In 1828 a new cemetery was opened in Whiffens Avenue in Chatham, as the churchyard at St Mary's Church in Dock Road was overcrowded. The land was acquired by the parish from the Board of Ordnance, and the original entrance is shown here:
Anyone who has read "Chatham Past" by Phillip MacDougall will have seen his photographs of the main entrance. Since he took his photographs, the iron gates shown in them have been removed.
As you can see from this photograph, Whiffens Avenue and the burial ground are on a fairly steep slope at the bottom of the Great Lines.
The burial ground must be one of Chatham's best-kept secrets. It's almost always quiet; most of the visitors are locals walking their dogs. I only know about it because I used to walk through it with my parents (most often my Dad) when I was a child. We walked through Gillingham and over the Lines into Chatham to go shopping, and then quite often we'd walk back the same way. I've been told of people who have lived in the area for years without knowing of the place though. If you're visiting the area, it's not far from the town centre, and is worth wandering through.
The inscription on the memorial stone above the entrance reads:
THIS BURIAL GROUND WAS THE GIFT
OF THE HONOURABLE BOARD OF ORDNANCE
TO THE PARISH OF CHATHAM,MAY 1828
REVD MATTHEW IRVING B.D.MINISTER
Burials continued until 1870, when the new cemetery opened in Maidstone Road (an extension to the new cemetery, in Palmerston Road, was opened in 1912).
In 1905, the cemetery was opened as the Town Hall Gardens (the new town hall having been built across Rope Walk in front of the cemetery on the corner of Whiffens Avenue and The Brook). Looking at the photograph of the main entrance, it is just possible to see a panel on the inside of the right-hand wall. This panel, shown here, reads:
acquired and laid out by the Corporation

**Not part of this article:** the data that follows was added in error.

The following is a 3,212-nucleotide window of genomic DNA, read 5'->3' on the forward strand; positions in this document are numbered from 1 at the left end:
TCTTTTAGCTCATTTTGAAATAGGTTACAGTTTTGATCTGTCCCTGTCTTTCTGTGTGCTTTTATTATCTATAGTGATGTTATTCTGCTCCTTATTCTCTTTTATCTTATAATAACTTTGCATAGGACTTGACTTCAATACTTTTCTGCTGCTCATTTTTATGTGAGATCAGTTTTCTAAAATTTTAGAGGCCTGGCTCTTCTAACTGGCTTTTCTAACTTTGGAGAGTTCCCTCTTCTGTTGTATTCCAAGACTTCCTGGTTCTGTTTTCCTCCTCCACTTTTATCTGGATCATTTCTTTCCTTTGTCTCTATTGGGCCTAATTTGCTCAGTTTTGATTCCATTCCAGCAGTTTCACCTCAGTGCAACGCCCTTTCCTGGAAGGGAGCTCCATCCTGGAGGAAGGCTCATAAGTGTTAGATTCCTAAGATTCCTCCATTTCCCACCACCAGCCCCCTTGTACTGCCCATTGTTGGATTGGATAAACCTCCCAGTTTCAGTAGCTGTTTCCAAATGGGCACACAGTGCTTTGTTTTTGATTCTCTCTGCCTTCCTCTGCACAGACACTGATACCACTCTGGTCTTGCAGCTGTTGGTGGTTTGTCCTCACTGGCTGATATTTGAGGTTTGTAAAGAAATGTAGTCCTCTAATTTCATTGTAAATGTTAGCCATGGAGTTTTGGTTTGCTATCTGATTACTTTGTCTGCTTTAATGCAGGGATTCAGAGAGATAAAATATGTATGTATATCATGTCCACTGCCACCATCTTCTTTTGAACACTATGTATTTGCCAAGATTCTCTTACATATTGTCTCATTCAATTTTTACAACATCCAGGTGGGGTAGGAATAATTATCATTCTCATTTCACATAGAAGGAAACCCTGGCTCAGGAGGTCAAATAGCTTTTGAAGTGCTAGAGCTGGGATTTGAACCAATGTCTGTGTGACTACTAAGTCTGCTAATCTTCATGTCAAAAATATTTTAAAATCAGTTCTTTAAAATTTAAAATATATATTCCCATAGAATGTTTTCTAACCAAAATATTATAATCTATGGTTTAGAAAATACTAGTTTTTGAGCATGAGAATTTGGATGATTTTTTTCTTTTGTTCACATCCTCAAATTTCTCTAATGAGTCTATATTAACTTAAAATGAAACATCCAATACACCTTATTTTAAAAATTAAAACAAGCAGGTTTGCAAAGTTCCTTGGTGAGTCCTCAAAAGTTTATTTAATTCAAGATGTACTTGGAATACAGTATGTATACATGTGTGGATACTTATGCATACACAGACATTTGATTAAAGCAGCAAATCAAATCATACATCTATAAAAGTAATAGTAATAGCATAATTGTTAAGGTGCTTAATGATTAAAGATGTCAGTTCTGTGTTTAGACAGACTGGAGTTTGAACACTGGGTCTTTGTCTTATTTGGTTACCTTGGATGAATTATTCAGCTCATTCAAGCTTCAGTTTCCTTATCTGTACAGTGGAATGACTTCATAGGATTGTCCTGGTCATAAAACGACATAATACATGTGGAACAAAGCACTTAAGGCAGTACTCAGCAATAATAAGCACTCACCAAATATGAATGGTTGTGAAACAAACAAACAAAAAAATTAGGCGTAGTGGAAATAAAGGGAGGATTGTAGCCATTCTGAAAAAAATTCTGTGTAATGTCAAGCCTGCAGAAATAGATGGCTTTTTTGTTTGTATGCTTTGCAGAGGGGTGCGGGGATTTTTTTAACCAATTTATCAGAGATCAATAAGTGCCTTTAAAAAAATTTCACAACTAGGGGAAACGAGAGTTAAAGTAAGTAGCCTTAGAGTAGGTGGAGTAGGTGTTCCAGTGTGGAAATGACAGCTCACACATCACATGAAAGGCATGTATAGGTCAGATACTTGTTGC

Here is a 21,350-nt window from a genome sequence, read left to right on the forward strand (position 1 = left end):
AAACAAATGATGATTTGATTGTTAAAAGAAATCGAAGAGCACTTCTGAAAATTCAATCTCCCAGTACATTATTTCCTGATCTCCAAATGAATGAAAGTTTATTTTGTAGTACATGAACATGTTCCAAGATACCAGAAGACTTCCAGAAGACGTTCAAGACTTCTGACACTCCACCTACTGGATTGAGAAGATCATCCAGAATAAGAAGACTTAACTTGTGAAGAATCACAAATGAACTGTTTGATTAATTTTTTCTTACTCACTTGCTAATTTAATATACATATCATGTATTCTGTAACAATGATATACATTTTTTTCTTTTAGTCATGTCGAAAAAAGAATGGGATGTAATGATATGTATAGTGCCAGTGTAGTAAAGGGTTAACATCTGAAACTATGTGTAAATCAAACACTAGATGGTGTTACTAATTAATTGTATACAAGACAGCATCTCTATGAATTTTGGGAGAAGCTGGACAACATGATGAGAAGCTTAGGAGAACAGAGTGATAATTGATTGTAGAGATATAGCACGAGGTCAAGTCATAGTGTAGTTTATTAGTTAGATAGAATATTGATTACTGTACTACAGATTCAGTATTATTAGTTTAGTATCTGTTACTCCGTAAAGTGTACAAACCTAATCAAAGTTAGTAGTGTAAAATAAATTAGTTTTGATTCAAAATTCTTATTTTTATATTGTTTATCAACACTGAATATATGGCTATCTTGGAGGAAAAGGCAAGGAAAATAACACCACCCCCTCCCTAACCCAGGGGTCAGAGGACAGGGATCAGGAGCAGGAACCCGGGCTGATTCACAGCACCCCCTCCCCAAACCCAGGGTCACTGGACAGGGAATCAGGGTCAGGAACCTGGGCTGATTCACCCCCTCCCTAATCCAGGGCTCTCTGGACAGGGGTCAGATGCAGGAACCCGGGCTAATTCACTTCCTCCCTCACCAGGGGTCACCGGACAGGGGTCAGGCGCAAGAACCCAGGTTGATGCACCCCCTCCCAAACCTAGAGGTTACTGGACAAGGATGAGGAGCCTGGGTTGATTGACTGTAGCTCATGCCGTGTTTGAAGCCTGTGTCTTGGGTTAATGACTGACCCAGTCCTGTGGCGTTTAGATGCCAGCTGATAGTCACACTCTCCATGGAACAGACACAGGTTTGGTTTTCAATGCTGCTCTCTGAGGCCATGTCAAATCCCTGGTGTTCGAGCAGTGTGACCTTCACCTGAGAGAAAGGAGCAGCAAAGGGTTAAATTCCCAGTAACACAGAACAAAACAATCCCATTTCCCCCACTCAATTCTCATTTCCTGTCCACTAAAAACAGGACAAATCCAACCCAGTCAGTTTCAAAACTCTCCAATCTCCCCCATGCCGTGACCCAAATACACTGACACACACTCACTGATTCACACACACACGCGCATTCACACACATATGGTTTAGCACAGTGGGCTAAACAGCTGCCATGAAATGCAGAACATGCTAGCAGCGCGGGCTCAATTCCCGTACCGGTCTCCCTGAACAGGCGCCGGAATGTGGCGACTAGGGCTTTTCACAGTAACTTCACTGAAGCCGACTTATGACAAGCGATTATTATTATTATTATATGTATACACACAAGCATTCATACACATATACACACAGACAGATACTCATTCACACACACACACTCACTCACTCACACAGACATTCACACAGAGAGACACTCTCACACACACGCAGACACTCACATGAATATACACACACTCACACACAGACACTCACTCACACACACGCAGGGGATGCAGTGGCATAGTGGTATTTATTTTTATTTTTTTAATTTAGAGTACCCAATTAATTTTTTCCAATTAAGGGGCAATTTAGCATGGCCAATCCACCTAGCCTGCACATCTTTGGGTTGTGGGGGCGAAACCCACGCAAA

of Chatham and intended to be preserved
as an Open Space under the Open Spaces
Act 1877 were opened on the 14th June 1905
Councillor W.D.Driver, Mayor.
H.P.Mann, Town Clerk.
Charles Day, Borough Surveyor.
On the opposite wall is a memorial stone to Sergeant Patrick Feeney, who was shot in 1834 by Private Benjamin Gardner in Chatham Barracks. The memorial stone was erected by the officers of the 50th regiment. Sadly, like the dedication stone, no effort appears to be made to protect it from local vandals.
THE MEMORY OF
SERGEANT OF THE 50TH REGIMENT
WHO DIED 9TH JULY 1834
AGED 31 YEARS
HE WAS SHOT ON THAT DAY BY
A PRIVATE OF THE SAME COMPANY IN
THE EVENING IN CHATHAM BARRACKS
FOR WHICH THE MURDERER WAS HANGED
ON CHATHAM LINES IN THE PRESENCE OF
THE TROOPS OF THE CHATHAM GARRISON
THIS STONE WAS ERECTED BY THE OFFICERS
OF THE 50TH REGIMENT TO MARK THE WORTH
CHARACTER WAS HELD IN BY THEM
When it was opened as a garden, most of the gravestones were moved against the two walled edges of the burial ground (The north-east and south-east walls). Those shown in this picture are against the north-east wall, and are generally in better condition than those against the south-east wall.
The stones are in a variety of conditions, from those which are completely legible, to those whose surface has eroded to the extent that not even the original surface survives, let alone any engraving.
Unsurprisingly, the stones which are even partially sheltered by trees are in much better condition than those which are against more open areas of the walls. Some of the granite stones have weathered much better than the marble ones.
This image shows a group of stones against the north-east wall of the burial ground. Some of the inscriptions are readable, whereas others, notably the third stone from the right, are completely illegible. Indeed, this particular stone has eroded to a depth of approximately an inch across almost all of its surface, with bumps where some areas have barely worn at all.